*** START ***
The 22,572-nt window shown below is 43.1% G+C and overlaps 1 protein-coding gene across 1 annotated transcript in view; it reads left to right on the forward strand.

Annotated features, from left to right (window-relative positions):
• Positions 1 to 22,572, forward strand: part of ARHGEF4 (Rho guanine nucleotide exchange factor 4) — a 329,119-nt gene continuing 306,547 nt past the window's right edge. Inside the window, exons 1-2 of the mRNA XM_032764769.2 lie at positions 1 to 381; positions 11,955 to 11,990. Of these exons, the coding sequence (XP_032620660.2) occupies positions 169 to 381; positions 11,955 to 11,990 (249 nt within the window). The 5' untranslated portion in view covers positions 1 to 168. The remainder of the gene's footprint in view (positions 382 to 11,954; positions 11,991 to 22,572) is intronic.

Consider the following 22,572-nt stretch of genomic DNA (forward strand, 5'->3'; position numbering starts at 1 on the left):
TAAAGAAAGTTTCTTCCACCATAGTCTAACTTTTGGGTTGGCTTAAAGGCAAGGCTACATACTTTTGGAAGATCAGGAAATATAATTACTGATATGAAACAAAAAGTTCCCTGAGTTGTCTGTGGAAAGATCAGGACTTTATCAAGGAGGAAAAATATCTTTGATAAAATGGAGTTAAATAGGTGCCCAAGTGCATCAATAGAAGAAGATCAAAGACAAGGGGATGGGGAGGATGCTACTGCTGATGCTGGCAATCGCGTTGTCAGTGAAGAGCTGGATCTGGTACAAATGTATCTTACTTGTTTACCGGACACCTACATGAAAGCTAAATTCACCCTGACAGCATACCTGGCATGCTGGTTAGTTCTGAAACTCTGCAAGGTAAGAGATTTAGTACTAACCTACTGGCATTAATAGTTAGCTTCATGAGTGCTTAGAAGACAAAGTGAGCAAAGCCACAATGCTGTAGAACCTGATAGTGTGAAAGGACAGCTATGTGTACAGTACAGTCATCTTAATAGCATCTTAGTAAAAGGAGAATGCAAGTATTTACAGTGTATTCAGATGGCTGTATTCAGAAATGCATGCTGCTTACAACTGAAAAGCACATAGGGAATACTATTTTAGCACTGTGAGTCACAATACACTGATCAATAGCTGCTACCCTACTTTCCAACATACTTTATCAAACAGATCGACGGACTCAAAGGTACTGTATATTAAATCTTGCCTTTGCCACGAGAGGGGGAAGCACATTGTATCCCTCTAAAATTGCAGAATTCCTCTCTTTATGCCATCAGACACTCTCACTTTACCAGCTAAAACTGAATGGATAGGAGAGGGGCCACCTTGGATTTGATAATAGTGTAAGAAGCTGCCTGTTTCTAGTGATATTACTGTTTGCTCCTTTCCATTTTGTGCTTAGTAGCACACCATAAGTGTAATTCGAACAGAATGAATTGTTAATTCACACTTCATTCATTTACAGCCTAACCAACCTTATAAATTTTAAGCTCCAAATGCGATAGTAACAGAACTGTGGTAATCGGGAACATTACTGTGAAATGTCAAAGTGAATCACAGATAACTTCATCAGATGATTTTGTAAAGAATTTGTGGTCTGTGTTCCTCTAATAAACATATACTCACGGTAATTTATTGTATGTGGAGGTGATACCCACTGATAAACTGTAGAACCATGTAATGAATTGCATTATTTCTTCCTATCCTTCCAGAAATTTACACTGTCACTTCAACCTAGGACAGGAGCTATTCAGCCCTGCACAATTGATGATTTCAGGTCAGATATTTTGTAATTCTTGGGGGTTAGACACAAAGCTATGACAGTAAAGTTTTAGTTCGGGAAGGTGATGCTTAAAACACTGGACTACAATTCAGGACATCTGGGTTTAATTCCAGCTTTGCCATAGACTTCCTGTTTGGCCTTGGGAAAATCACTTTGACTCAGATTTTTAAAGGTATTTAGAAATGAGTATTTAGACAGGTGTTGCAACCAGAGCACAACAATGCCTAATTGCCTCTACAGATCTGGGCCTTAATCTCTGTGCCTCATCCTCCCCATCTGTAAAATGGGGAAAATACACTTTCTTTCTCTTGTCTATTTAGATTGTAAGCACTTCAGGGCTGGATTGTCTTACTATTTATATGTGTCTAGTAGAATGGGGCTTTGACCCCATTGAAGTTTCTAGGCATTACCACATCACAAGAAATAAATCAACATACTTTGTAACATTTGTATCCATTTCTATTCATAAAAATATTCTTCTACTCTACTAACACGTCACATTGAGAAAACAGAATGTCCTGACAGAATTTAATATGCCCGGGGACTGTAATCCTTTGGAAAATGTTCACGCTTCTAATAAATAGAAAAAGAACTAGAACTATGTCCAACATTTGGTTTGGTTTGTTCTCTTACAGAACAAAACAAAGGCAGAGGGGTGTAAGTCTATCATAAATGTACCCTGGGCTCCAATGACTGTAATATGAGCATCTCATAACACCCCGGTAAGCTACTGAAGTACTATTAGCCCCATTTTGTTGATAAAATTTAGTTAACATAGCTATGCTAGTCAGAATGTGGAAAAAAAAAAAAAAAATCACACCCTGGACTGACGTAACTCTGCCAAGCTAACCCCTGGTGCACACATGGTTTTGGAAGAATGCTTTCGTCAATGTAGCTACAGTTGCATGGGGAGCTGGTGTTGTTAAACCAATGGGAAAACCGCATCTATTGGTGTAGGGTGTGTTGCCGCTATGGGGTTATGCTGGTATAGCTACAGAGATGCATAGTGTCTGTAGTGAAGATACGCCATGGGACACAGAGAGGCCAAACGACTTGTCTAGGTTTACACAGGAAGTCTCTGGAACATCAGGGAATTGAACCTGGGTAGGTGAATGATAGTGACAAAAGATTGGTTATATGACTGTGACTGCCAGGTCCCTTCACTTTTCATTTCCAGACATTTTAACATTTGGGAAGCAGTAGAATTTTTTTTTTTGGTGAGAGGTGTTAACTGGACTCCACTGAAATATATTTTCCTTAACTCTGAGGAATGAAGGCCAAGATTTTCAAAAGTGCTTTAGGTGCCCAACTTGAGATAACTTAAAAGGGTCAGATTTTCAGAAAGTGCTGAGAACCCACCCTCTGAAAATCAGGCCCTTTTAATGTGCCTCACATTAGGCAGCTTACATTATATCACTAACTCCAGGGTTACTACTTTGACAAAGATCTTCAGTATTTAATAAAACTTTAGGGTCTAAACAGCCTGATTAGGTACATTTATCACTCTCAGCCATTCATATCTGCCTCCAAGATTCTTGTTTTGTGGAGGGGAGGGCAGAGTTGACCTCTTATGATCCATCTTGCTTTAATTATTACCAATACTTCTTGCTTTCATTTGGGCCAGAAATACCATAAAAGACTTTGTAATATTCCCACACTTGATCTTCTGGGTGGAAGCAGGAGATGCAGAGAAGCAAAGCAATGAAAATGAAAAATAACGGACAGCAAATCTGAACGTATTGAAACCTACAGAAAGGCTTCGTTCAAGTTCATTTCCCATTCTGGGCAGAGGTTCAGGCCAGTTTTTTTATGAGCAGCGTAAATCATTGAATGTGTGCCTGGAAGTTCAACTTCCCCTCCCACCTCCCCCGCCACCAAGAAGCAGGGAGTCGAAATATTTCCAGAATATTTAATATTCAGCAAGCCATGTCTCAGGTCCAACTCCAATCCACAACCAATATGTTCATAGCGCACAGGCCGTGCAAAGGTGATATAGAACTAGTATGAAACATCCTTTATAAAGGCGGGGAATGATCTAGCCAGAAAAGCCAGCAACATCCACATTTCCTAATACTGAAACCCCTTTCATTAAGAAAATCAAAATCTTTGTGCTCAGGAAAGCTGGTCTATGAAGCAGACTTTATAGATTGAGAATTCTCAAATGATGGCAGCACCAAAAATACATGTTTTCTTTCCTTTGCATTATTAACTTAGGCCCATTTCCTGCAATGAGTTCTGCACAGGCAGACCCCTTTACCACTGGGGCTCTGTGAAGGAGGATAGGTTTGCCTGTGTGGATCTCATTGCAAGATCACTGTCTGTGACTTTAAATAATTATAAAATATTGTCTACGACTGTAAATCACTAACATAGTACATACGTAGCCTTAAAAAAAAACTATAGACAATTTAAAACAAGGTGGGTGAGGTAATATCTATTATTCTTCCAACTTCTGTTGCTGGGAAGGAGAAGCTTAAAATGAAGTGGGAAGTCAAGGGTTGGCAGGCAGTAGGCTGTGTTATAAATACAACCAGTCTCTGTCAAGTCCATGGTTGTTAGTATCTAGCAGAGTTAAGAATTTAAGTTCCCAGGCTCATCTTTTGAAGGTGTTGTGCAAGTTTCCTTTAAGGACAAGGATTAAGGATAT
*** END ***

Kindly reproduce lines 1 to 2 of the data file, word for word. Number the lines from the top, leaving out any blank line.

The 22,572-nt window shown below is 43.1% G+C and overlaps 1 protein-coding gene across 1 annotated transcript in view; it reads left to right on the forward strand.

Annotated features, from left to right (window-relative positions):